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8.19: Rolling Resistance: Problem Solving

JoVE Core
Mechanical Engineering

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Rolling Resistance: Problem Solving

8.19: Rolling Resistance: Problem Solving

Rolling resistance, also known as rolling friction, is the force that resists the motion of a rolling object, such as a wheel, tire, or ball, when it moves over a surface. It is caused by the deformation of the object and the surface in contact with each other, as well as other factors like internal friction, hysteresis, and energy losses within the materials. Rolling resistance opposes the object's motion, requiring additional energy to overcome it and maintain movement. In practical applications, minimizing rolling resistance can improve energy efficiency and reduce wear on both the rolling object and the surface.

Consider a lawn roller with a mass of 100 kg, a radius of 25 cm, and a coefficient of rolling resistance of 25 mm. The roller arm extends at a 30º angle to the horizontal axis. The force required to move the roller at a constant speed can be determined, provided the friction developed at the axle is neglected.

Assuming that the resultant driving force acting on the handle is applied along the arm, a free-body diagram of the roller can be drawn, including the weight (W), the normal force (N), and the driving force (F). The driving force can be resolved into its horizontal (Fh) and vertical (Fv) components.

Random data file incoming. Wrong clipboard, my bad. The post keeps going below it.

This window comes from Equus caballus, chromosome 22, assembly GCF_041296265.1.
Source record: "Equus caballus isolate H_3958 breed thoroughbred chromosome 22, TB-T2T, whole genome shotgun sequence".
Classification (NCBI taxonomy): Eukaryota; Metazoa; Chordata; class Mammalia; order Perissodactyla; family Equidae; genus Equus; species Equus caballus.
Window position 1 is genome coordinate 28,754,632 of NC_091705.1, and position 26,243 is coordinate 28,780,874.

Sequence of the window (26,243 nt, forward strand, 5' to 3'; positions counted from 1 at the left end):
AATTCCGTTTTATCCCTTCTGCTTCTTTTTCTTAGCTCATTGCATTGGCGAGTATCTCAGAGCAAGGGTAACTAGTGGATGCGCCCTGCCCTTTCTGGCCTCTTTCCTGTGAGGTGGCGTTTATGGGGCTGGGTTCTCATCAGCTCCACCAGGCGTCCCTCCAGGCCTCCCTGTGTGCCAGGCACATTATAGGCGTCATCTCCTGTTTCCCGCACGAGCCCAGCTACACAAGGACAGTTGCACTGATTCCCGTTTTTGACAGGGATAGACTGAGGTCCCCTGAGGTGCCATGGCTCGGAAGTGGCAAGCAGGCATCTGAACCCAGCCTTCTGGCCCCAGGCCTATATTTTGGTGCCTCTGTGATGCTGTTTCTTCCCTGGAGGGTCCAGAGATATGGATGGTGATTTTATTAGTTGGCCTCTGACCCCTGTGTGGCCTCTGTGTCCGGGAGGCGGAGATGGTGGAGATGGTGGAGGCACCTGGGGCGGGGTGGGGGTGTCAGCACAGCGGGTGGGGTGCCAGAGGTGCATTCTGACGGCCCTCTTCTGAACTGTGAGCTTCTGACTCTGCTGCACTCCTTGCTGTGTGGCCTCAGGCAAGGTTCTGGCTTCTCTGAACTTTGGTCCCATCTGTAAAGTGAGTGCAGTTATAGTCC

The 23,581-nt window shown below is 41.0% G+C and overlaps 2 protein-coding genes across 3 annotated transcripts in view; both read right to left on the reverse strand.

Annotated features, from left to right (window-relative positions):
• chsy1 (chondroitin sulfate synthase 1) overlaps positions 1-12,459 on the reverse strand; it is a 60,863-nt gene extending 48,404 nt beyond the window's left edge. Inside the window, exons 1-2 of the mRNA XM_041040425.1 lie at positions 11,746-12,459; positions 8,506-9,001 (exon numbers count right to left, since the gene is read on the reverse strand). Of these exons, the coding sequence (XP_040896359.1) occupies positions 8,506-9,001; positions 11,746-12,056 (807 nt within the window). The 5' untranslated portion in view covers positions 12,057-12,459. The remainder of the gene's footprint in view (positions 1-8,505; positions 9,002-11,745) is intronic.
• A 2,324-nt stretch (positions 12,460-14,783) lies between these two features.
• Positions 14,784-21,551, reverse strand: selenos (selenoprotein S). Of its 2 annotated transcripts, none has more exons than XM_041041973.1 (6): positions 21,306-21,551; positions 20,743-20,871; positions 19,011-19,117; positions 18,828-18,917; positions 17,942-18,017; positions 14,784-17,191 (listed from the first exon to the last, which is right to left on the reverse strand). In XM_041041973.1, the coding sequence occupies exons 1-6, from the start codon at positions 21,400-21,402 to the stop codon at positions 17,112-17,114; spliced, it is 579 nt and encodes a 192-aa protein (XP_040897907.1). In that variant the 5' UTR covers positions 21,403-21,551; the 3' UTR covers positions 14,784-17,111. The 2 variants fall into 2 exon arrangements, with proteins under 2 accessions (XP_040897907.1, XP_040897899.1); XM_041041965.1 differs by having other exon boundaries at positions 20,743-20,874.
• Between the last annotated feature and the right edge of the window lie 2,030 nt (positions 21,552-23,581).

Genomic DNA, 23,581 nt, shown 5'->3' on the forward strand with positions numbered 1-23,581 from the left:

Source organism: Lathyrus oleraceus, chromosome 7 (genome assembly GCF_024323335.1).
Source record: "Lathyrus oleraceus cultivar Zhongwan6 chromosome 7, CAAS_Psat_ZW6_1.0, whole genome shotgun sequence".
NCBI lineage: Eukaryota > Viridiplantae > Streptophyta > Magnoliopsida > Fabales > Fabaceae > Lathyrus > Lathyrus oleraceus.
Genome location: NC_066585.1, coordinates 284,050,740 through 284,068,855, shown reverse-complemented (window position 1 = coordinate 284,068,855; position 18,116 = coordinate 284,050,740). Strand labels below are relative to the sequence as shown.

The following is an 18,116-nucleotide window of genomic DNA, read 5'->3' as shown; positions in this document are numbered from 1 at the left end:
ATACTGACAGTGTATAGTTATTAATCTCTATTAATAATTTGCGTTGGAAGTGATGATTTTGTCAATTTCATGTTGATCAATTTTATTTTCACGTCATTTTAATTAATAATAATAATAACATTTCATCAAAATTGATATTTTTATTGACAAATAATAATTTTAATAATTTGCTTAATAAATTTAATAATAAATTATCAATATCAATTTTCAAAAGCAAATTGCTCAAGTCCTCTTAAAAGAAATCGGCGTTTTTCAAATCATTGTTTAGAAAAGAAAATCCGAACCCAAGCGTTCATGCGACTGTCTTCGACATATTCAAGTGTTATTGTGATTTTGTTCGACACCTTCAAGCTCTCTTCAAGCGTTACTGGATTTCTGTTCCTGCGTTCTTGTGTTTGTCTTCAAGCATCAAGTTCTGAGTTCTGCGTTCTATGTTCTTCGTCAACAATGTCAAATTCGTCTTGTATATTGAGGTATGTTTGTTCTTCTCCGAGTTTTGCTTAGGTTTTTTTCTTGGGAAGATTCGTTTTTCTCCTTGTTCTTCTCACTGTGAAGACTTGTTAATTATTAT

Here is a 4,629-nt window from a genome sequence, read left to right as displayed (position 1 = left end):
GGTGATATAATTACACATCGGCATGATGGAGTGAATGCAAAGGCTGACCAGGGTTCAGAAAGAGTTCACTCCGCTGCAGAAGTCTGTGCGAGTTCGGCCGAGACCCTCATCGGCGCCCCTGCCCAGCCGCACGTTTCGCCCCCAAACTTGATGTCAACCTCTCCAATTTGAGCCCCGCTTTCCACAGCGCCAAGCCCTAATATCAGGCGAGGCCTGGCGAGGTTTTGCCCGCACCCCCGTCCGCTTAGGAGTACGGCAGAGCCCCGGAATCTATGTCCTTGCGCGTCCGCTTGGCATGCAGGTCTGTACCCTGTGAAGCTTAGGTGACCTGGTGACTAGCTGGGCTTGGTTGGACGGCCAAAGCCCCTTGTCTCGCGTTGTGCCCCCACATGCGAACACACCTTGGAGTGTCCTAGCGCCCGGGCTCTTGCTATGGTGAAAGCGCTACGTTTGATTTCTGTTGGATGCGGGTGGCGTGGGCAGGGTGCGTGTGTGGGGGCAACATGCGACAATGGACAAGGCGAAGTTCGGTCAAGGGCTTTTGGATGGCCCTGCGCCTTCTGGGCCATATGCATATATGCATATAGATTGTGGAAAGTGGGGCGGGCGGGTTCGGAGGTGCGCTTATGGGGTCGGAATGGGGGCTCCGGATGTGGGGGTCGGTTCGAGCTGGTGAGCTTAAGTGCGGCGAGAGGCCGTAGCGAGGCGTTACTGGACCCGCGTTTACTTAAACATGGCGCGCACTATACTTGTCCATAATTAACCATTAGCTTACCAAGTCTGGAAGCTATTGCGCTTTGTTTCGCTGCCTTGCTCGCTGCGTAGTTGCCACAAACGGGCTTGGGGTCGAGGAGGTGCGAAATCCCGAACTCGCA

Figure 1

Next, the system's geometry can be used to determine the angle θ1 between the normal force (N) and the vertical axis. The moment equilibrium condition is then applied to the contact point O.

Equation 1

The weight of the roller that equals the mass times the acceleration due to gravity is calculated as 98.1 N. By substituting the values of the weight, the horizontal and vertical components of the driving force, and the corresponding perpendicular distances, the driving force F is calculated as 120.86 N.

To maintain a constant speed, the horizontal component of the driving force must overcome the rolling resistance. If a force with a magnitude much lesser than the driving force is applied, the roller does not move. Understanding this relationship helps one appreciate the impact of different forces on the roller's motion and the importance of considering various factors when designing and using lawn rollers.

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Keywords: Rolling Resistance Rolling Friction Deformation Internal Friction Hysteresis Energy Losses Lawn Roller Driving Force Normal Force Moment Equilibrium Constant Speed

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